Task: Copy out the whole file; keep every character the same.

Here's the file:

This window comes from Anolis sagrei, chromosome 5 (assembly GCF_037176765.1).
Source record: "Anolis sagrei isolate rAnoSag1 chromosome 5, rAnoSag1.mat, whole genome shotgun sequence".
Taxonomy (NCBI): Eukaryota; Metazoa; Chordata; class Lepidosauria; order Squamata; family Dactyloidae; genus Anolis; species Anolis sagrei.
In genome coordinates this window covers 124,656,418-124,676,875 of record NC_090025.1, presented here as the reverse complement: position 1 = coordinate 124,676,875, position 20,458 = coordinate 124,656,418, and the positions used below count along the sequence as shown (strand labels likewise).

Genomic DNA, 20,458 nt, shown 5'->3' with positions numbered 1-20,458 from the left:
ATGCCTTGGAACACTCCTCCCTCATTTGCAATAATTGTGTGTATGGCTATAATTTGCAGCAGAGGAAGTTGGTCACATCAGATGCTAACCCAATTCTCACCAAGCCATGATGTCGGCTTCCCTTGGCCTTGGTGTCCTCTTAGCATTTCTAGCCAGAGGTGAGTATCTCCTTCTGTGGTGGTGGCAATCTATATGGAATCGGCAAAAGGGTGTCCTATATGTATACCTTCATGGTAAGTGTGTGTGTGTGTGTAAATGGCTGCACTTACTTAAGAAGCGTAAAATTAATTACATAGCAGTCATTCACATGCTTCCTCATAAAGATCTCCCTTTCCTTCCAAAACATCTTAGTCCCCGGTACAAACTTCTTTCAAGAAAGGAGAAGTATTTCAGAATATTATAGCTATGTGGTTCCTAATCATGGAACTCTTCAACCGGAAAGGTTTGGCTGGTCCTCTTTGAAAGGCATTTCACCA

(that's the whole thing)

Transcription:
This window comes from Anolis sagrei, chromosome 5 (assembly GCF_037176765.1).
Source record: "Anolis sagrei isolate rAnoSag1 chromosome 5, rAnoSag1.mat, whole genome shotgun sequence".
Taxonomy (NCBI): Eukaryota; Metazoa; Chordata; class Lepidosauria; order Squamata; family Dactyloidae; genus Anolis; species Anolis sagrei.
In genome coordinates this window covers 124,656,418-124,676,875 of record NC_090025.1, presented here as the reverse complement: position 1 = coordinate 124,676,875, position 20,458 = coordinate 124,656,418, and the positions used below count along the sequence as shown (strand labels likewise).

Genomic DNA, 20,458 nt, shown 5'->3' with positions numbered 1-20,458 from the left:
ATGCCTTGGAACACTCCTCCCTCATTTGCAATAATTGTGTGTATGGCTATAATTTGCAGCAGAGGAAGTTGGTCACATCAGATGCTAACCCAATTCTCACCAAGCCATGATGTCGGCTTCCCTTGGCCTTGGTGTCCTCTTAGCATTTCTAGCCAGAGGTGAGTATCTCCTTCTGTGGTGGTGGCAATCTATATGGAATCGGCAAAAGGGTGTCCTATATGTATACCTTCATGGTAAGTGTGTGTGTGTGTGTAAATGGCTGCACTTACTTAAGAAGCGTAAAATTAATTACATAGCAGTCATTCACATGCTTCCTCATAAAGATCTCCCTTTCCTTCCAAAACATCTTAGTCCCCGGTACAAACTTCTTTCAAGAAAGGAGAAGTATTTCAGAATATTATAGCTATGTGGTTCCTAATCATGGAACTCTTCAACCGGAAAGGTTTGGCTGGTCCTCTTTGAAAGGCATTTCACCA